When I began homeschooling some 15 years ago, I didn’t have a good grasp of what homeschooling looked like, but I knew what I didn’t want it to look like. While I had excelled in a traditional school setting, I knew that model was not the best way for a child to realize his or her full potential. I knew I wanted subjects to intertwine and homeschooling to become a way of life. So, while I wasn’t quite sure of the HOW back then, it has always been (and remains – especially now that I have a HOW) my goal for learning to be living.
This phrase has a twofold meaning –
- Homeschooling is a part of our every day lives, and the things we do as a part of our day ultimately lead to educational experiences. Example: grocery store includes discussions of math, economics, colors, and nutrition.
- The things our children learn in their daily homeschool lessons carry over into their lives outside traditional school, and the education itself becomes living and breathing.
My children have always had lively imaginations, so a curriculum that gave their imaginations focus was a perfect addition to our homeschool. For us, that curriculum was Tapestry of Grace. I remember seeing lovely photos of Unit Celebrations as I researched TOG, and thinking to myself how neat that must be. Little did I know my children’s learning via creative play would go far beyond Unit Celebrations!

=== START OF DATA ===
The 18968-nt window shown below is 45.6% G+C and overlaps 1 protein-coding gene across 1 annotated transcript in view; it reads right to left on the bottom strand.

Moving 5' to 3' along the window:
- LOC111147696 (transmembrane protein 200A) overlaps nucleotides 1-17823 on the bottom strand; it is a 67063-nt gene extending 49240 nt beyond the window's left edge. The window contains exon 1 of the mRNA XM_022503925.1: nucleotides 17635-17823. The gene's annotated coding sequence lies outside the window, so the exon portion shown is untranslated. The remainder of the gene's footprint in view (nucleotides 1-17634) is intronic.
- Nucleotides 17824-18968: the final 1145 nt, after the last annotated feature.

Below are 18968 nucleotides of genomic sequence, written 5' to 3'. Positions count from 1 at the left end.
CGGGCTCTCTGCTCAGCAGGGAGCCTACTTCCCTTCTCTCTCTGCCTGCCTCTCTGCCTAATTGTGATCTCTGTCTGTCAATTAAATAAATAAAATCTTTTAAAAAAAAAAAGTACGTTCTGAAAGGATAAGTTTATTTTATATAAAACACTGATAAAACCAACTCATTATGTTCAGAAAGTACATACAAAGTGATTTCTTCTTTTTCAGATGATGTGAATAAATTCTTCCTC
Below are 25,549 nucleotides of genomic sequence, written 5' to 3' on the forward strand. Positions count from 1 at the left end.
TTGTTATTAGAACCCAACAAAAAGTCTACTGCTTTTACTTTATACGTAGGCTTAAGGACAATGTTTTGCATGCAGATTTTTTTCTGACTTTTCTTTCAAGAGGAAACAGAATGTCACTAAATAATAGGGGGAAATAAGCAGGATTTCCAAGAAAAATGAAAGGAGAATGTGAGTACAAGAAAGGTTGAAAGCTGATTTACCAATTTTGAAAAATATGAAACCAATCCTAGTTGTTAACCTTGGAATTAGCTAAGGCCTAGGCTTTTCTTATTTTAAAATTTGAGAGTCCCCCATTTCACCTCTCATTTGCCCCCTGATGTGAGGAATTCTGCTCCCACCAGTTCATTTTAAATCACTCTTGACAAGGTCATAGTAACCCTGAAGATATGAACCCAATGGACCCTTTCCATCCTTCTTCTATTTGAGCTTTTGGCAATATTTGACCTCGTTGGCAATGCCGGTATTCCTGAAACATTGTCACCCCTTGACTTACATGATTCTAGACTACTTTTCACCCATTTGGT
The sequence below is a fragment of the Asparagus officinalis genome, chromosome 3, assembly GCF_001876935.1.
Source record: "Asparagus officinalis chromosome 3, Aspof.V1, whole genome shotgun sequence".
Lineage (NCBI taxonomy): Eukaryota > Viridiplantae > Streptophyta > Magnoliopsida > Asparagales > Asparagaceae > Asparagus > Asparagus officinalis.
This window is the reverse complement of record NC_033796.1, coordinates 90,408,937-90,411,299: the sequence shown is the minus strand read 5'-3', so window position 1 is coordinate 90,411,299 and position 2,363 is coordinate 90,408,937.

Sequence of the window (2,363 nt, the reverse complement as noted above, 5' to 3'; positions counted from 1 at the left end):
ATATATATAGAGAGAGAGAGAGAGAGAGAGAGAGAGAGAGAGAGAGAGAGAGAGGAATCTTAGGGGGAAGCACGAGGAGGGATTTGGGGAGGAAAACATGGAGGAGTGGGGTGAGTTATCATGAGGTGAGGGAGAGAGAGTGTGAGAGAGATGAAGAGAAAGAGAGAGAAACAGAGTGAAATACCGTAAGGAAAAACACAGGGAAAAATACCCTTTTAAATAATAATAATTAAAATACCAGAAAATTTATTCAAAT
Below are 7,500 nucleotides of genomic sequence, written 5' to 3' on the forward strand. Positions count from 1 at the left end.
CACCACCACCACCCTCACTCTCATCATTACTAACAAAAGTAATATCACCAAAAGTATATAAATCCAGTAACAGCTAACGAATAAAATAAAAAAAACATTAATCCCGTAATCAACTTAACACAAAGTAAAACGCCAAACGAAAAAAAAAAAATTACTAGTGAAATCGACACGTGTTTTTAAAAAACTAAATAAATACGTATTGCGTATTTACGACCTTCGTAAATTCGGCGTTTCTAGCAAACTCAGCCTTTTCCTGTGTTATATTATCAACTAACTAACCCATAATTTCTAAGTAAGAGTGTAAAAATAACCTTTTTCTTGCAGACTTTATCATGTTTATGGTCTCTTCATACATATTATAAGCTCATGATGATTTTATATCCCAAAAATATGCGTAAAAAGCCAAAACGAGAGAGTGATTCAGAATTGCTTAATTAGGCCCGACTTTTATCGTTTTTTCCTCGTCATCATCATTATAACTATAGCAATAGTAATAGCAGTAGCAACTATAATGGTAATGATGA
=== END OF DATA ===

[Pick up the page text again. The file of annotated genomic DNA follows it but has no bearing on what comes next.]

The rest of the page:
It began with pretend archeological digs – encouraged by Tapestry of Grace – that lead to hours spent searching the soil for pieces of the past.
It was a unit on castles and knights that led to hours of sword play, cardboard box castle building, and a Knight Celebration the children still talk about to this day!
It’s book selections that took on a life of their own, writing projects that became passions, and hours spent playing through scenarios they had learned about during school hours.
The photo above was taken last year when we were learning about the Civil War. The boys spent hours drilling outside and reading extra literature on the conditions before, during and after the War.
The last few weeks, we have been studying World War I. My boys have gathered supplies and hunkered down in a makeshift trench in our backyard. They even wrote “letters home” to me! The girls rolled bandages from old towels I let them cut up, and my 11 year old son spent hours scouring the internet for ideas to create the perfect WWI costume.
And next week, when we leave WWI, they will likely find more creative play opportunities from the pages of the next section of Tapestry of Grace! It brings a smile to my face to know school is so intertwined with their daily lives. THIS is exactly what I had hoped for!
Here are a few ways you too can make learning an all day activity through the help of creative play:
Use a living, literature-rich curriculum.
I have found that curricula that offer a wide array of books and projects are the most likely to entice your children to carry their education beyond school hours. Tapestry of Grace is a smorgasbord of ideas to pique a child’s interest. I try to choose from the book lists and projects the ones I believe will stretch my child’s knowledge and imagination.
Give them tools to learn more.